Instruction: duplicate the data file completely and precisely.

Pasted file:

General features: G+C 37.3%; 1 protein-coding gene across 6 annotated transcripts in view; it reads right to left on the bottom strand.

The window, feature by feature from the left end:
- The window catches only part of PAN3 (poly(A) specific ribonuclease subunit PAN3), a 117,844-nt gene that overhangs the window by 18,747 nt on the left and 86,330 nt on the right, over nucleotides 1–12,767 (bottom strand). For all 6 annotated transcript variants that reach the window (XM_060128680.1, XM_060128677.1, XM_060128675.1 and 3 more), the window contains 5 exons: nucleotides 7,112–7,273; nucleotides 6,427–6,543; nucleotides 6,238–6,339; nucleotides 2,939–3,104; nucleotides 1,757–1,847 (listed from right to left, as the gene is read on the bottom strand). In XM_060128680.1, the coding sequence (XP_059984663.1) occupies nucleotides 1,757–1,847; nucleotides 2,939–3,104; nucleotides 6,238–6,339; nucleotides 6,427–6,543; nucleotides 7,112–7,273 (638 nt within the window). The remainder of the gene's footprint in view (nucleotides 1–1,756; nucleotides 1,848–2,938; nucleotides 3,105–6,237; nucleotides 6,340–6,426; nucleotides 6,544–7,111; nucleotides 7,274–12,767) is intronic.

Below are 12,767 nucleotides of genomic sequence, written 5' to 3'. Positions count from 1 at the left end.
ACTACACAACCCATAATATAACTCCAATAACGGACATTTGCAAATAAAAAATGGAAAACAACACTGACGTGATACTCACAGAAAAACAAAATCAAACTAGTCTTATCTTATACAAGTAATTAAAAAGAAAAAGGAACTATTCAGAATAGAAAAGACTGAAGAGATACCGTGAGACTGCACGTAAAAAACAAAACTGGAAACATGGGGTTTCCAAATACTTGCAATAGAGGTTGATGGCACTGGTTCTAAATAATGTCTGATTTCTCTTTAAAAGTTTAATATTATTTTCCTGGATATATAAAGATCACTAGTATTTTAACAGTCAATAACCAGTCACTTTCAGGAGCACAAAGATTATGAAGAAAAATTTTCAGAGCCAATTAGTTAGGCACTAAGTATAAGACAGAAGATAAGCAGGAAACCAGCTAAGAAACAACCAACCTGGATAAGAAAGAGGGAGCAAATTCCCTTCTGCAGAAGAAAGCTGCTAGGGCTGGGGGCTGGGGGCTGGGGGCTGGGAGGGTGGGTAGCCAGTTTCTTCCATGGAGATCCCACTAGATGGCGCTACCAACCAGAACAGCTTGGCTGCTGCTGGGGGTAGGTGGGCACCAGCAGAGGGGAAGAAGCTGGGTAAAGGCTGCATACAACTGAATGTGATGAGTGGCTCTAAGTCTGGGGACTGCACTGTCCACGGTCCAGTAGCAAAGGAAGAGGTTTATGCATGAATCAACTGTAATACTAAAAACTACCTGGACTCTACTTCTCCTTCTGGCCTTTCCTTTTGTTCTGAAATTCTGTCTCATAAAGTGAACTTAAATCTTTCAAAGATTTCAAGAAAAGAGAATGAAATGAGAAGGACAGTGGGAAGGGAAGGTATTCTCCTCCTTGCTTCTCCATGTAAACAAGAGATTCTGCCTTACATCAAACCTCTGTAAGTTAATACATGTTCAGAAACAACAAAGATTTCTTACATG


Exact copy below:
General features: G+C 37.3%; 1 protein-coding gene across 6 annotated transcripts in view; it reads right to left on the bottom strand.

The window, feature by feature from the left end:
- The window catches only part of PAN3 (poly(A) specific ribonuclease subunit PAN3), a 117,844-nt gene that overhangs the window by 18,747 nt on the left and 86,330 nt on the right, over nucleotides 1–12,767 (bottom strand). For all 6 annotated transcript variants that reach the window (XM_060128680.1, XM_060128677.1, XM_060128675.1 and 3 more), the window contains 5 exons: nucleotides 7,112–7,273; nucleotides 6,427–6,543; nucleotides 6,238–6,339; nucleotides 2,939–3,104; nucleotides 1,757–1,847 (listed from right to left, as the gene is read on the bottom strand). In XM_060128680.1, the coding sequence (XP_059984663.1) occupies nucleotides 1,757–1,847; nucleotides 2,939–3,104; nucleotides 6,238–6,339; nucleotides 6,427–6,543; nucleotides 7,112–7,273 (638 nt within the window). The remainder of the gene's footprint in view (nucleotides 1–1,756; nucleotides 1,848–2,938; nucleotides 3,105–6,237; nucleotides 6,340–6,426; nucleotides 6,544–7,111; nucleotides 7,274–12,767) is intronic.

Below are 12,767 nucleotides of genomic sequence, written 5' to 3'. Positions count from 1 at the left end.
ACTACACAACCCATAATATAACTCCAATAACGGACATTTGCAAATAAAAAATGGAAAACAACACTGACGTGATACTCACAGAAAAACAAAATCAAACTAGTCTTATCTTATACAAGTAATTAAAAAGAAAAAGGAACTATTCAGAATAGAAAAGACTGAAGAGATACCGTGAGACTGCACGTAAAAAACAAAACTGGAAACATGGGGTTTCCAAATACTTGCAATAGAGGTTGATGGCACTGGTTCTAAATAATGTCTGATTTCTCTTTAAAAGTTTAATATTATTTTCCTGGATATATAAAGATCACTAGTATTTTAACAGTCAATAACCAGTCACTTTCAGGAGCACAAAGATTATGAAGAAAAATTTTCAGAGCCAATTAGTTAGGCACTAAGTATAAGACAGAAGATAAGCAGGAAACCAGCTAAGAAACAACCAACCTGGATAAGAAAGAGGGAGCAAATTCCCTTCTGCAGAAGAAAGCTGCTAGGGCTGGGGGCTGGGGGCTGGGGGCTGGGAGGGTGGGTAGCCAGTTTCTTCCATGGAGATCCCACTAGATGGCGCTACCAACCAGAACAGCTTGGCTGCTGCTGGGGGTAGGTGGGCACCAGCAGAGGGGAAGAAGCTGGGTAAAGGCTGCATACAACTGAATGTGATGAGTGGCTCTAAGTCTGGGGACTGCACTGTCCACGGTCCAGTAGCAAAGGAAGAGGTTTATGCATGAATCAACTGTAATACTAAAAACTACCTGGACTCTACTTCTCCTTCTGGCCTTTCCTTTTGTTCTGAAATTCTGTCTCATAAAGTGAACTTAAATCTTTCAAAGATTTCAAGAAAAGAGAATGAAATGAGAAGGACAGTGGGAAGGGAAGGTATTCTCCTCCTTGCTTCTCCATGTAAACAAGAGATTCTGCCTTACATCAAACCTCTGTAAGTTAATACATGTTCAGAAACAACAAAGATTTCTTACATG